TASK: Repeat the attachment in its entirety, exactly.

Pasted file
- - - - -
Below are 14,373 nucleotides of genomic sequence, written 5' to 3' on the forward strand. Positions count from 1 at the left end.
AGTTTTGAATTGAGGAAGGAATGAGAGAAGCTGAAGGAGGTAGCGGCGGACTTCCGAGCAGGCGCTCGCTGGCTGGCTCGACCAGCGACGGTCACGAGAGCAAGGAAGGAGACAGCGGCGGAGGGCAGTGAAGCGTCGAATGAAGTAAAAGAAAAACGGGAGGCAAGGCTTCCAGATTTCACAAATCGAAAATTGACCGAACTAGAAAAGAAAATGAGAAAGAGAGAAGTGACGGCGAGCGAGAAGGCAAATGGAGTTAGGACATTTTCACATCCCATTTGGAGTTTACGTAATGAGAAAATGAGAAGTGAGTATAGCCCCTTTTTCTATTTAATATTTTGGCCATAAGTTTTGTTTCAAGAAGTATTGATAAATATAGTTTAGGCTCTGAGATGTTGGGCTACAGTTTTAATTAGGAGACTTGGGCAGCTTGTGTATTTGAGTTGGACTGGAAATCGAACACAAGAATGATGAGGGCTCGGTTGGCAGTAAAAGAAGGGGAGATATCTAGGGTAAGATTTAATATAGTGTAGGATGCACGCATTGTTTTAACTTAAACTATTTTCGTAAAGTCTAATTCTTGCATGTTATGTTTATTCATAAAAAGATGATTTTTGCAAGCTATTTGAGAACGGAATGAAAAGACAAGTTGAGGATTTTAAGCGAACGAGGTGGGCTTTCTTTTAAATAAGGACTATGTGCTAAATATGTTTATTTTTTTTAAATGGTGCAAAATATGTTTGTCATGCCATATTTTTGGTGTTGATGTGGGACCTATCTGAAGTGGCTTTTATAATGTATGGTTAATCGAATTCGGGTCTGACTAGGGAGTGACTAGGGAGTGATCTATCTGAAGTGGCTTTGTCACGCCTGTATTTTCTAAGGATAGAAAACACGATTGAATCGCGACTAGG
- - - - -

Below are 14,373 nucleotides of genomic sequence, written 5' to 3' on the forward strand. Positions count from 1 at the left end.
AGTTTTGAATTGAGGAAGGAATGAGAGAAGCTGAAGGAGGTAGCGGCGGACTTCCGAGCAGGCGCTCGCTGGCTGGCTCGACCAGCGACGGTCACGAGAGCAAGGAAGGAGACAGCGGCGGAGGGCAGTGAAGCGTCGAATGAAGTAAAAGAAAAACGGGAGGCAAGGCTTCCAGATTTCACAAATCGAAAATTGACCGAACTAGAAAAGAAAATGAGAAAGAGAGAAGTGACGGCGAGCGAGAAGGCAAATGGAGTTAGGACATTTTCACATCCCATTTGGAGTTTACGTAATGAGAAAATGAGAAGTGAGTATAGCCCCTTTTTCTATTTAATATTTTGGCCATAAGTTTTGTTTCAAGAAGTATTGATAAATATAGTTTAGGCTCTGAGATGTTGGGCTACAGTTTTAATTAGGAGACTTGGGCAGCTTGTGTATTTGAGTTGGACTGGAAATCGAACACAAGAATGATGAGGGCTCGGTTGGCAGTAAAAGAAGGGGAGATATCTAGGGTAAGATTTAATATAGTGTAGGATGCACGCATTGTTTTAACTTAAACTATTTTCGTAAAGTCTAATTCTTGCATGTTATGTTTATTCATAAAAAGATGATTTTTGCAAGCTATTTGAGAACGGAATGAAAAGACAAGTTGAGGATTTTAAGCGAACGAGGTGGGCTTTCTTTTAAATAAGGACTATGTGCTAAATATGTTTATTTTTTTTAAATGGTGCAAAATATGTTTGTCATGCCATATTTTTGGTGTTGATGTGGGACCTATCTGAAGTGGCTTTTATAATGTATGGTTAATCGAATTCGGGTCTGACTAGGGAGTGACTAGGGAGTGATCTATCTGAAGTGGCTTTGTCACGCCTGTATTTTCTAAGGATAGAAAACACGATTGAATCGCGACTAGG